Anonymous election mailers and unsigned political websites are becoming too common in New Hampshire as cities and towns prepare for their school and town meetings, and Attorney General John Formella is advising the public to be wary.
Formella’s office announced Tuesday it is dealing with five election law violations this week, days before the start of the town and school meeting season.
“As the elections are so close, the identities of these individuals may not be known prior to the elections. As a result, (Formella) reminds voters to do their own research on candidates and warrant articles before they vote,” the statement from Formella’s office stated.
Town meeting season, the oldest form of democracy in the United States, traditionally starts the second Tuesday of March. Formella’s office cites five reported cases of election law violations designed to impact voters.
People are encouraged to engage in the elections through mailers, websites, and other forms of campaigning, but they need to follow the law. Political communications and political signs— “express advocacy” communications—are required to have information identifying the person or entity responsible for the advertising, known as “paid-for” disclaimers, under New Hampshire law, the Attorney General’s Office reminded the public.
“Political advertising, mailers, and signs are one of the treasured traditions of New Hampshire elections. They are also a physical expression of people’s First Amendment right of free speech. However, voters also have a right, under New Hampshire law, to know who is issuing political advertising in support or opposition to a candidate or a question on the ballot,” Formella’s statement read.
Two of the five complaints investigated this week resulted in the people responsible being identified.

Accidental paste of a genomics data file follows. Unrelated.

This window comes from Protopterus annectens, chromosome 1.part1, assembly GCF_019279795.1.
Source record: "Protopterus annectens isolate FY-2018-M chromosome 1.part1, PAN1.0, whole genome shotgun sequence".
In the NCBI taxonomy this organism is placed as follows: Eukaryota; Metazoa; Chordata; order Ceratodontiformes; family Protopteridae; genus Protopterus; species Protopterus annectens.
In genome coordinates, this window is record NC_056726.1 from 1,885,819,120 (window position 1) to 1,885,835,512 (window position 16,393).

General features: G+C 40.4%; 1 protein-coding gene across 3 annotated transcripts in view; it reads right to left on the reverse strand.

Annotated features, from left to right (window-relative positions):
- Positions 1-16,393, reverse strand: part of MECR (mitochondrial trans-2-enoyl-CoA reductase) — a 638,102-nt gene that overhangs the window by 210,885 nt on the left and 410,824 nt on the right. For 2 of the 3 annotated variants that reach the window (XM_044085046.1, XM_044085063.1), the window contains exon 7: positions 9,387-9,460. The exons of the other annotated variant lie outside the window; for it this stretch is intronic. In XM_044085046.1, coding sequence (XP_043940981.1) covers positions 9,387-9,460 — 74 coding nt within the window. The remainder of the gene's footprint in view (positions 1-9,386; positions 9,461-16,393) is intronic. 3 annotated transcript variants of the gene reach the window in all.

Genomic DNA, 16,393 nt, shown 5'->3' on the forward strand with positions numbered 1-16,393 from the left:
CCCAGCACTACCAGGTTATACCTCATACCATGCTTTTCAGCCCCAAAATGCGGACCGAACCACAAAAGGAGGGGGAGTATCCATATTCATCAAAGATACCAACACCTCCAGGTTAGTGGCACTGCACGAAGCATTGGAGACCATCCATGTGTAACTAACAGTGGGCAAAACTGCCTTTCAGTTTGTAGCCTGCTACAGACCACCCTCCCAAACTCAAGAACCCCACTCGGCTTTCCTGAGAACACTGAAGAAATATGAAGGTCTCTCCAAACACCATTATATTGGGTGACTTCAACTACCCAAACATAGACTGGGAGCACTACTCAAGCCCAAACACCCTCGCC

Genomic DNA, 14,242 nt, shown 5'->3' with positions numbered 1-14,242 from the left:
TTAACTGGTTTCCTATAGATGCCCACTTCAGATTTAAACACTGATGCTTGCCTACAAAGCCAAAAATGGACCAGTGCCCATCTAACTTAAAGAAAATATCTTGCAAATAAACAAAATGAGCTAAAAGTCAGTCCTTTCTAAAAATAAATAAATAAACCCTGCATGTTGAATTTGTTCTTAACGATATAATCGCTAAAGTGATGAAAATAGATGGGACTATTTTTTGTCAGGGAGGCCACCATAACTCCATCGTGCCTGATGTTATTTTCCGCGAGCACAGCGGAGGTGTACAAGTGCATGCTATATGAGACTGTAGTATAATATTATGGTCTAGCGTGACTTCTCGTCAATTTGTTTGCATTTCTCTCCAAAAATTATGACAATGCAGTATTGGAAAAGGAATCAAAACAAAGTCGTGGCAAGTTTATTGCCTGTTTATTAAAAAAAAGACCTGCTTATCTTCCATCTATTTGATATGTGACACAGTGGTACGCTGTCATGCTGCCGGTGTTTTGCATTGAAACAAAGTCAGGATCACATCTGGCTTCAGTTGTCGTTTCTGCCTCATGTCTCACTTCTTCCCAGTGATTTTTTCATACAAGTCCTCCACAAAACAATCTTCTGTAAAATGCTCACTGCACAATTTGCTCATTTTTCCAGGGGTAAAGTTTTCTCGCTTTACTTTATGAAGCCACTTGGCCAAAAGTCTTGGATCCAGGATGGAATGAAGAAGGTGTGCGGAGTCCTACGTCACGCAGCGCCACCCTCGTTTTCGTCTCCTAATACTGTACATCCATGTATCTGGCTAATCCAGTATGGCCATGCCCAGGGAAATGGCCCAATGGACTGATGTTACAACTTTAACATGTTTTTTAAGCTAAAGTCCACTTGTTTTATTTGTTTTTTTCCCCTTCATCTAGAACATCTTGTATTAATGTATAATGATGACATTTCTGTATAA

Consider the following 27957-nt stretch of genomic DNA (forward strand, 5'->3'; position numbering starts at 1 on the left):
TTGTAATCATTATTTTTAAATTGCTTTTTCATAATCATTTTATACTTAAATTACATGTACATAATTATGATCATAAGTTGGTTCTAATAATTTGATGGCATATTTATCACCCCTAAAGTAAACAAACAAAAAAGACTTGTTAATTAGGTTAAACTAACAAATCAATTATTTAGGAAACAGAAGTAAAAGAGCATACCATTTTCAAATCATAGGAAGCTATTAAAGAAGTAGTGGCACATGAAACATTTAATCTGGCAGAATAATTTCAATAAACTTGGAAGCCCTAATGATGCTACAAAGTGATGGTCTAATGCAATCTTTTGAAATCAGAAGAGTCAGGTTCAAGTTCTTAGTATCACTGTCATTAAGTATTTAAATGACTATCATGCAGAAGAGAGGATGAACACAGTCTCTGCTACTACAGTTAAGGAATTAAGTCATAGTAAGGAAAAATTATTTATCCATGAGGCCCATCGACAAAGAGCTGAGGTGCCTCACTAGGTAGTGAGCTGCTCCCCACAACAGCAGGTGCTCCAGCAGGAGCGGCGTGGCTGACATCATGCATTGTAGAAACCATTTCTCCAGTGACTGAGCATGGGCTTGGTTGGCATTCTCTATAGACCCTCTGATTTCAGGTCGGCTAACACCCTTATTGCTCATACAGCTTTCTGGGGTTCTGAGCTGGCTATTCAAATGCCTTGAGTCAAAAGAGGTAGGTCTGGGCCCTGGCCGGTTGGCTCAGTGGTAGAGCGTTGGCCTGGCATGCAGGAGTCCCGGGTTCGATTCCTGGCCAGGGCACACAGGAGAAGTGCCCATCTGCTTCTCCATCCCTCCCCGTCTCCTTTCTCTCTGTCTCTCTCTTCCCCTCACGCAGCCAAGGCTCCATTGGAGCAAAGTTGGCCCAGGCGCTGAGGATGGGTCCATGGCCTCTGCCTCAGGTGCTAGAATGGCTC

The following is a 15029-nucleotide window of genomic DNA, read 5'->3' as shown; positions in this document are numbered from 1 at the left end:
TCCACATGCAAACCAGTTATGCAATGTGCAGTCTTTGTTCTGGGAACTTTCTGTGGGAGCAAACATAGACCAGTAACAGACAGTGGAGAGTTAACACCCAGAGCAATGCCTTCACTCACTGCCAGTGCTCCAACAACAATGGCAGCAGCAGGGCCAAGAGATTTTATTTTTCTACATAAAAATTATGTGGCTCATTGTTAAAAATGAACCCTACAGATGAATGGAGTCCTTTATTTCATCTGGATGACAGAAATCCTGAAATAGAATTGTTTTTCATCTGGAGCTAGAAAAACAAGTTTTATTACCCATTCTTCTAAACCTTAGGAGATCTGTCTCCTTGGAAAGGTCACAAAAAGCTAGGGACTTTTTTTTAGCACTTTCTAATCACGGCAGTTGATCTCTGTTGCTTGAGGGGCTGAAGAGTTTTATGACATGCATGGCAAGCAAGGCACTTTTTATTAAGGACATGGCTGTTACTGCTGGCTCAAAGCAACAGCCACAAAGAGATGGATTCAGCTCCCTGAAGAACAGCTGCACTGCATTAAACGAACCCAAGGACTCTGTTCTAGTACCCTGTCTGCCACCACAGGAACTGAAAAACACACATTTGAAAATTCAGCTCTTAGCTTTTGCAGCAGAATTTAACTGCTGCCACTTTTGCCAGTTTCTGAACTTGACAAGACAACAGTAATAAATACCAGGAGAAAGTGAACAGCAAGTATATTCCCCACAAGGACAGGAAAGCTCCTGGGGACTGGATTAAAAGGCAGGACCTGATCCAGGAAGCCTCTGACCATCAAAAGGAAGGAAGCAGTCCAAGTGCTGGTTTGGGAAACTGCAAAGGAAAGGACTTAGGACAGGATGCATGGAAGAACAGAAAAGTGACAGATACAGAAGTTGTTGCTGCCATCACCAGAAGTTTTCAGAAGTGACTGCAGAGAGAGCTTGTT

In Thornton, unidentified flyers were sent directing voters to visit the website “stopthetax.info.” The website, also unidentified, told voters to vote “NO” on certain warrant articles at the March 9 school district meeting.
The Attorney General’s Election Law Unit and Thornton Chief of Police Daniel Gilman tracked the flier and website to a group of approximately 20 Thornton residents, including David Rivers, who is responsible for the “stopthetax.info” website. Bob Hatch was identified as the person who is responsible for the flyers. Rivers was directed to correct the website to comply with the law.
In Milford, anonymous “Community Help LLC” published the website “milfordvoterguide.com” which contains endorsements of candidates and warrant articles on the Milford ballot for the March 14 election. Jeff Horn was later identified as the person responsible, and he will be correcting the website and adding his name to future political material.
However, investigations into three more anonymous websites remain open. That includes Raymond’s “raymondrights.com” website; the “supportnewfields.com” site trying to influence the Newfields elections; and the anonymous mailers in Hollis telling people to vote “no” on the town’s warrant article 2. The Hollis fliers were mailed under a Tampa, Fla. postal permit.
However, the biggest open case of election fraud is from the 2022 Republican primary in New Hampshire’s Second Congressional District. A Democratic-affiliated print shop shipped at least four different illegal mailers designed to influence the GOP primary. The printer, Reynolds DeWalt Corporation, refused to reveal who paid for the mailers, prompting Formella to open an investigation last September.
The mailers were part of a successful effort to get MAGA Republican Bob Burns the GOP nomination, who was handily defeated by Democrat Rep. Annie Kuster in November.
Asked about the status of the illegal mailer case, a spokesperson for the Attorney General’s Office said the investigation remains active and ongoing.